A horse rescue centre has been closed and placed in quarantine after the death of a mule and a donkey.

Bosses at the Sussex Horse Rescue Trust at Hempstead Farm in Uckfield believe a disease is responsible for the deaths.

Volunteers and staff at the centre have posted signs up along public rights of way across their fields.

They want the Government to close public footpaths in the area over fears the disease could spread.

Pauline Grant, chairwoman of the centre, said: "Some time back we had a little seven-year-old mule, which had no past medical history, drop dead.

"We did some investigations with our vet but there was no apparent cause. Three weeks later a donkey from the same area was showing symptoms of flu."

The vet was called and the donkey was given medication and recovered.

A week ago another donkey, again seemingly fit and healthy, dropped dead. The trust's vet Duncan Harrison told the centre it would have to close to visitors on Friday and took further blood tests from other animals to discover what the disease is.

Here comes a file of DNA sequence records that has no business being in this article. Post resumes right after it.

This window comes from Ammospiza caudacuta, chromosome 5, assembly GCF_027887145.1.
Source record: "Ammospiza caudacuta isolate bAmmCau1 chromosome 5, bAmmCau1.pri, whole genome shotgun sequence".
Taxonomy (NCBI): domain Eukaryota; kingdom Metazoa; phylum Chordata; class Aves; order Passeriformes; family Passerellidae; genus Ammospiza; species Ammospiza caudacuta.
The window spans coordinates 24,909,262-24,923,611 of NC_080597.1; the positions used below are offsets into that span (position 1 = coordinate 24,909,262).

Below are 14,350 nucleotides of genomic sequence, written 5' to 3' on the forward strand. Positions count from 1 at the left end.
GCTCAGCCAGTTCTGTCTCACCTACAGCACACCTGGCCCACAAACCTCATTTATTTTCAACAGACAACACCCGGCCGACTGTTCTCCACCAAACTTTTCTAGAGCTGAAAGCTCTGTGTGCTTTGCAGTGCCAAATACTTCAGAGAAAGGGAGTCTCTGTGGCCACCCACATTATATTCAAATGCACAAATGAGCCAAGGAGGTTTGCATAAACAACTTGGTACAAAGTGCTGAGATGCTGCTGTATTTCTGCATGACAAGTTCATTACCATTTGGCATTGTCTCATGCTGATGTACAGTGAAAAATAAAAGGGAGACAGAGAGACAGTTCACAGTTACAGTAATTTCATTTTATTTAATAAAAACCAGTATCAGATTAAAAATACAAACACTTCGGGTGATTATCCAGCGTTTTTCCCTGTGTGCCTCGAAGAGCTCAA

The results of these have yet to come back and until then the centre has to remain closed with staff sticking to strict self-imposed infection controls.

As there are public rights of way across the fields of the centre, staff and volunteers are worried members of the public may inadvertently spread the disease.

Mrs Grant said: "We're not having visitors but we haven't got the right to close the footpaths.

"It makes a mockery of our quarantine."

Mr Harrison said: "The quarantine is a precautionary measure and we are being very cautious.

"We don't want to spread the disease around and that's why we put the quarantine in place."

Mrs Grant added that because the problem, which centre staff believe could be equine flu, affected animals not in the food chain, Government officials at the Department for Environment, Food and Rural Affairs (Defra) were reluctant to close the paths.

A Defra spokeswoman said: "Equine flu is not notifiable in the UK nor in any other country in Europe. There are no statutory controls in dealing with equine flu.

"Furthermore, there has long been an effective commercial vaccine against the disease which most equine owners have made use of. Therefore it's a matter for industry."

She confirmed the department would not be closing the footpaths.

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